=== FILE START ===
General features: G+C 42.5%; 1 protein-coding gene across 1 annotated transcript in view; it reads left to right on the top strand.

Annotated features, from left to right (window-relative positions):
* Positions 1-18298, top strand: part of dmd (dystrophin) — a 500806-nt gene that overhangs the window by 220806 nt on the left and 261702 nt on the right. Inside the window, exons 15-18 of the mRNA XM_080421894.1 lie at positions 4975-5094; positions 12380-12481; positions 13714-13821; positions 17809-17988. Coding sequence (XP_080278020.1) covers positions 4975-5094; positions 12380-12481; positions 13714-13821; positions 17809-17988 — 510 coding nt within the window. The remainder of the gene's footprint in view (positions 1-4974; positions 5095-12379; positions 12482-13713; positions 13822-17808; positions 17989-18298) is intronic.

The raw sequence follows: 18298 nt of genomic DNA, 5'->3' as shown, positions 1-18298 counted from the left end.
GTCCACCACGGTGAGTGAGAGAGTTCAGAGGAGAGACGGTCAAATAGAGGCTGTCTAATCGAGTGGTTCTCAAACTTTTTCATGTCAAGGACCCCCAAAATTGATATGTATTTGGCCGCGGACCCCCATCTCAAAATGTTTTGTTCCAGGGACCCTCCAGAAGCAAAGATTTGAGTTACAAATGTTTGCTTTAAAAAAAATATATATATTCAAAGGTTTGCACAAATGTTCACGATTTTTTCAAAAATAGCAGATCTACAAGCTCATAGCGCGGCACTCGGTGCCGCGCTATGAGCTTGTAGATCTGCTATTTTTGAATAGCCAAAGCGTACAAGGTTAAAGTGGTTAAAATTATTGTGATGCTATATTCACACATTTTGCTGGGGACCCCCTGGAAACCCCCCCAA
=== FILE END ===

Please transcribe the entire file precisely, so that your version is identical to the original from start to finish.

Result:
General features: G+C 42.5%; 1 protein-coding gene across 1 annotated transcript in view; it reads left to right on the top strand.

Annotated features, from left to right (window-relative positions):
* Positions 1-18298, top strand: part of dmd (dystrophin) — a 500806-nt gene that overhangs the window by 220806 nt on the left and 261702 nt on the right. Inside the window, exons 15-18 of the mRNA XM_080421894.1 lie at positions 4975-5094; positions 12380-12481; positions 13714-13821; positions 17809-17988. Coding sequence (XP_080278020.1) covers positions 4975-5094; positions 12380-12481; positions 13714-13821; positions 17809-17988 — 510 coding nt within the window. The remainder of the gene's footprint in view (positions 1-4974; positions 5095-12379; positions 12482-13713; positions 13822-17808; positions 17989-18298) is intronic.

The raw sequence follows: 18298 nt of genomic DNA, 5'->3' as shown, positions 1-18298 counted from the left end.
GTCCACCACGGTGAGTGAGAGAGTTCAGAGGAGAGACGGTCAAATAGAGGCTGTCTAATCGAGTGGTTCTCAAACTTTTTCATGTCAAGGACCCCCAAAATTGATATGTATTTGGCCGCGGACCCCCATCTCAAAATGTTTTGTTCCAGGGACCCTCCAGAAGCAAAGATTTGAGTTACAAATGTTTGCTTTAAAAAAAATATATATATTCAAAGGTTTGCACAAATGTTCACGATTTTTTCAAAAATAGCAGATCTACAAGCTCATAGCGCGGCACTCGGTGCCGCGCTATGAGCTTGTAGATCTGCTATTTTTGAATAGCCAAAGCGTACAAGGTTAAAGTGGTTAAAATTATTGTGATGCTATATTCACACATTTTGCTGGGGACCCCCTGGAAACCCCCCCAA